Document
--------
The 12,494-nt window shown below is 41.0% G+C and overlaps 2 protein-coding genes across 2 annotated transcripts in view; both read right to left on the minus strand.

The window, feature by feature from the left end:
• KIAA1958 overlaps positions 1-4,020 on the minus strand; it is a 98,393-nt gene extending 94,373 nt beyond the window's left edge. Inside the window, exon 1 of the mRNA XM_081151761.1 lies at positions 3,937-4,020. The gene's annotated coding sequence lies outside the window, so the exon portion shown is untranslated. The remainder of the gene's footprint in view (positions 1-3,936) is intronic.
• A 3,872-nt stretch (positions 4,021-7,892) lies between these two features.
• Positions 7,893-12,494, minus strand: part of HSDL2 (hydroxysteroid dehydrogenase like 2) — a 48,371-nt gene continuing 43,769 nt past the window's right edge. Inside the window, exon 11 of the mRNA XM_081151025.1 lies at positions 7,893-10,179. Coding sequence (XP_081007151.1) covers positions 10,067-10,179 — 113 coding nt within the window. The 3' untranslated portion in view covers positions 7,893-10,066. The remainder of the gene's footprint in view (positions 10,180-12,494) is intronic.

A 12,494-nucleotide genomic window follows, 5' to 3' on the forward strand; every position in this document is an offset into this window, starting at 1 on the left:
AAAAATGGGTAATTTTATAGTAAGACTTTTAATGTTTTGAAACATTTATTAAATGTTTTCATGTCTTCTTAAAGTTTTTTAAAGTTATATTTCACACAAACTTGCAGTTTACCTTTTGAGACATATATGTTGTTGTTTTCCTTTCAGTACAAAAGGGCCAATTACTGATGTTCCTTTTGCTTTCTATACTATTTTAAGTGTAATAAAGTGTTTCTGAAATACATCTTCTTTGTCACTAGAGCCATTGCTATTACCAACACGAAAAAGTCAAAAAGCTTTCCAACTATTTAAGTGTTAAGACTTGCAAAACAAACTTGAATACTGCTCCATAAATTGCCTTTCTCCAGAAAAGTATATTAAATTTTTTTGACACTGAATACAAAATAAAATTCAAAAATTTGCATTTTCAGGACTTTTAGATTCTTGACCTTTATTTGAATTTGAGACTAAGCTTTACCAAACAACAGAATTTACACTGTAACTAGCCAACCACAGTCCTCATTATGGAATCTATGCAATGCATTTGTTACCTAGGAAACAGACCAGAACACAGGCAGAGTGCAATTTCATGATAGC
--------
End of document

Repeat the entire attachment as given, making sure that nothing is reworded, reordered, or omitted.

The 12,494-nt window shown below is 41.0% G+C and overlaps 2 protein-coding genes across 2 annotated transcripts in view; both read right to left on the minus strand.

The window, feature by feature from the left end:
• KIAA1958 overlaps positions 1-4,020 on the minus strand; it is a 98,393-nt gene extending 94,373 nt beyond the window's left edge. Inside the window, exon 1 of the mRNA XM_081151761.1 lies at positions 3,937-4,020. The gene's annotated coding sequence lies outside the window, so the exon portion shown is untranslated. The remainder of the gene's footprint in view (positions 1-3,936) is intronic.
• A 3,872-nt stretch (positions 4,021-7,892) lies between these two features.
• Positions 7,893-12,494, minus strand: part of HSDL2 (hydroxysteroid dehydrogenase like 2) — a 48,371-nt gene continuing 43,769 nt past the window's right edge. Inside the window, exon 11 of the mRNA XM_081151025.1 lies at positions 7,893-10,179. Coding sequence (XP_081007151.1) covers positions 10,067-10,179 — 113 coding nt within the window. The 3' untranslated portion in view covers positions 7,893-10,066. The remainder of the gene's footprint in view (positions 10,180-12,494) is intronic.

A 12,494-nucleotide genomic window follows, 5' to 3' on the forward strand; every position in this document is an offset into this window, starting at 1 on the left:
AAAAATGGGTAATTTTATAGTAAGACTTTTAATGTTTTGAAACATTTATTAAATGTTTTCATGTCTTCTTAAAGTTTTTTAAAGTTATATTTCACACAAACTTGCAGTTTACCTTTTGAGACATATATGTTGTTGTTTTCCTTTCAGTACAAAAGGGCCAATTACTGATGTTCCTTTTGCTTTCTATACTATTTTAAGTGTAATAAAGTGTTTCTGAAATACATCTTCTTTGTCACTAGAGCCATTGCTATTACCAACACGAAAAAGTCAAAAAGCTTTCCAACTATTTAAGTGTTAAGACTTGCAAAACAAACTTGAATACTGCTCCATAAATTGCCTTTCTCCAGAAAAGTATATTAAATTTTTTTGACACTGAATACAAAATAAAATTCAAAAATTTGCATTTTCAGGACTTTTAGATTCTTGACCTTTATTTGAATTTGAGACTAAGCTTTACCAAACAACAGAATTTACACTGTAACTAGCCAACCACAGTCCTCATTATGGAATCTATGCAATGCATTTGTTACCTAGGAAACAGACCAGAACACAGGCAGAGTGCAATTTCATGATAGC